Centering the margins of African American culture through examining the arts of blues, jazz, and black vernacular dance.
Currently pursuing her PhD in English at UNLV, Chelsea Adams focuses her studies on African American literature, blues and jazz music, and black vernacular dance. She writes about minority culture representation in literature, with a special focus of representation of black musicians, dancers, and the art forms they produce. She also runs the Blues and Jazz Dance Book Club, an international online book club project, to offer easy and open access to the public about the history of blues, jazz, and black vernacular dance.
Blues Dance Instructor Bio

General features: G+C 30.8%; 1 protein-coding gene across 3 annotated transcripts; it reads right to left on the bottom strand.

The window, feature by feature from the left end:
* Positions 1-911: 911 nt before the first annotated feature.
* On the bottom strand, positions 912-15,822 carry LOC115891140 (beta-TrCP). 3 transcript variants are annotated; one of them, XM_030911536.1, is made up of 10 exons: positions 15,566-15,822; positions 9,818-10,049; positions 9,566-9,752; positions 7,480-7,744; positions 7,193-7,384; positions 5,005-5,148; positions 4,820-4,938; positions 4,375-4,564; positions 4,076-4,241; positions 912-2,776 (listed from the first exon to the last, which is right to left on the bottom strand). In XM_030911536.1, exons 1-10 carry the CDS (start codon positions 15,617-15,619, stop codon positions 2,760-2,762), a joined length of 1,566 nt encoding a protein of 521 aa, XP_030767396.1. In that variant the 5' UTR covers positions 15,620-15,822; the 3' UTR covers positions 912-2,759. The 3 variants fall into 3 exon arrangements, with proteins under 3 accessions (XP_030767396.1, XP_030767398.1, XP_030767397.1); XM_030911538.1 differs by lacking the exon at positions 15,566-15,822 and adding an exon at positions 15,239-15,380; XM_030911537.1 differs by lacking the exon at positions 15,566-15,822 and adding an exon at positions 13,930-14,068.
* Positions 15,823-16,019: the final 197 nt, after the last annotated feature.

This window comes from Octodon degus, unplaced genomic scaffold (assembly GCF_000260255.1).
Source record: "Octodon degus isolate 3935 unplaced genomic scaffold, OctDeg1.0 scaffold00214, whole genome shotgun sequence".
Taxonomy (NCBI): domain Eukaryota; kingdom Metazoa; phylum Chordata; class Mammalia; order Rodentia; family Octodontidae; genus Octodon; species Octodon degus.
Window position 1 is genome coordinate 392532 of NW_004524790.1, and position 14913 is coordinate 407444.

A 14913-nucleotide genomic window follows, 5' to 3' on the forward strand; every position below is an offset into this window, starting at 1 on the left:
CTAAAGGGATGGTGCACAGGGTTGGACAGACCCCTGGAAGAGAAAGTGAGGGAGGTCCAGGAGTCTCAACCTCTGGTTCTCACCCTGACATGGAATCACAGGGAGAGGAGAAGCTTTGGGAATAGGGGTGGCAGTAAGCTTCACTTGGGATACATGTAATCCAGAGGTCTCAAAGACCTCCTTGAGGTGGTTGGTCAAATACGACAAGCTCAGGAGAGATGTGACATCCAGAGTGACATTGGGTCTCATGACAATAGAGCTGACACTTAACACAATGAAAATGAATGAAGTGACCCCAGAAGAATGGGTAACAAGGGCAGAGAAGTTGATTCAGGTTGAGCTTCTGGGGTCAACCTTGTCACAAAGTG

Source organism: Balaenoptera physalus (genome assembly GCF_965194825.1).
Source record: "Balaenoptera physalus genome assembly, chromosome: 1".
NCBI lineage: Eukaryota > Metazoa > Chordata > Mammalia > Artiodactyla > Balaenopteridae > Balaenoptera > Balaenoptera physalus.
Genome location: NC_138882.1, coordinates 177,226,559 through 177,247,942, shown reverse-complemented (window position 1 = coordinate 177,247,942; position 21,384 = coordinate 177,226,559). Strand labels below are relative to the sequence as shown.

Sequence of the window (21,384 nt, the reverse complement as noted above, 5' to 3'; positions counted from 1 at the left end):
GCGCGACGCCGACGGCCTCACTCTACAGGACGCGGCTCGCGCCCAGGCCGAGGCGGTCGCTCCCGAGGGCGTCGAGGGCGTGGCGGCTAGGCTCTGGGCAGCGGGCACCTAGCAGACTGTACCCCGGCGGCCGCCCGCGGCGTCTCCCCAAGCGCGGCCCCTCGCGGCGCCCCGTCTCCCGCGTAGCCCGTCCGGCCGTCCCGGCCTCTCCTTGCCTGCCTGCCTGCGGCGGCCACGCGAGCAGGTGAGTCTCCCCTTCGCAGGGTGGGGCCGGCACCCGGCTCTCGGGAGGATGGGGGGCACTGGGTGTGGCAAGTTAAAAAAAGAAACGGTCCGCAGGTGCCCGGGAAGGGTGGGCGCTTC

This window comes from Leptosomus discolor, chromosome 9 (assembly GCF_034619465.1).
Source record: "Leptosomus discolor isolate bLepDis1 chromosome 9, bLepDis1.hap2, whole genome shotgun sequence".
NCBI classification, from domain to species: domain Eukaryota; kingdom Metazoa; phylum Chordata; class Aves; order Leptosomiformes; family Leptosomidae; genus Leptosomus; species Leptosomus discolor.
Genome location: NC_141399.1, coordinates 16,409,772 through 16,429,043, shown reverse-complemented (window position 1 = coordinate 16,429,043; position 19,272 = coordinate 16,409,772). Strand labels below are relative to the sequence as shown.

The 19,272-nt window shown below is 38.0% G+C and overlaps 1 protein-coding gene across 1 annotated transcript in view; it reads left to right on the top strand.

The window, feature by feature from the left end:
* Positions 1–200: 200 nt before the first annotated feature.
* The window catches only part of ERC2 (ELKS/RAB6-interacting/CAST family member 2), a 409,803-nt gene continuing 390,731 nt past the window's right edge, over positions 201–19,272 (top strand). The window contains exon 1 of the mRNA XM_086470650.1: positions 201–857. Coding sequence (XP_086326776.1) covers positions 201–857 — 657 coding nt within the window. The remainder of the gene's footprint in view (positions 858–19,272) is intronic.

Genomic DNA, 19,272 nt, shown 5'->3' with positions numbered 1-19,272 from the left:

Chelsea Adams’ love of dance started at a young age, and she’s studied ballet, tap, jazz, standard and latin ballroom, among other dances. Her love of blues dancing led her to travel the nation in search of specialized training, historical information, and of course, great social dancing. Enthralled by the history behind blues music and idiom dances, she moved her hobby into her academic career. Pursuing her PhD in English at UNLV, Chelsea focuses her studies on blues music and black dances in African American and transnational literature. She regularly writes about minority culture representation in literature, presents her research at academic conferences around the nation, and has curated an exhibit on music and sound for the Marjorie Barrick Museum in Las Vegas. She also runs the Blues and Jazz Dance Book Club, believing that blues history is for everyone, not just the academic types, and that it can improve blues dancers’ skill levels. If you’re interested in geeking out about blues history, she’s the gal to talk to! Learn more about the Blues and Jazz Dance Book Club at bluesjazzbookclub.com.
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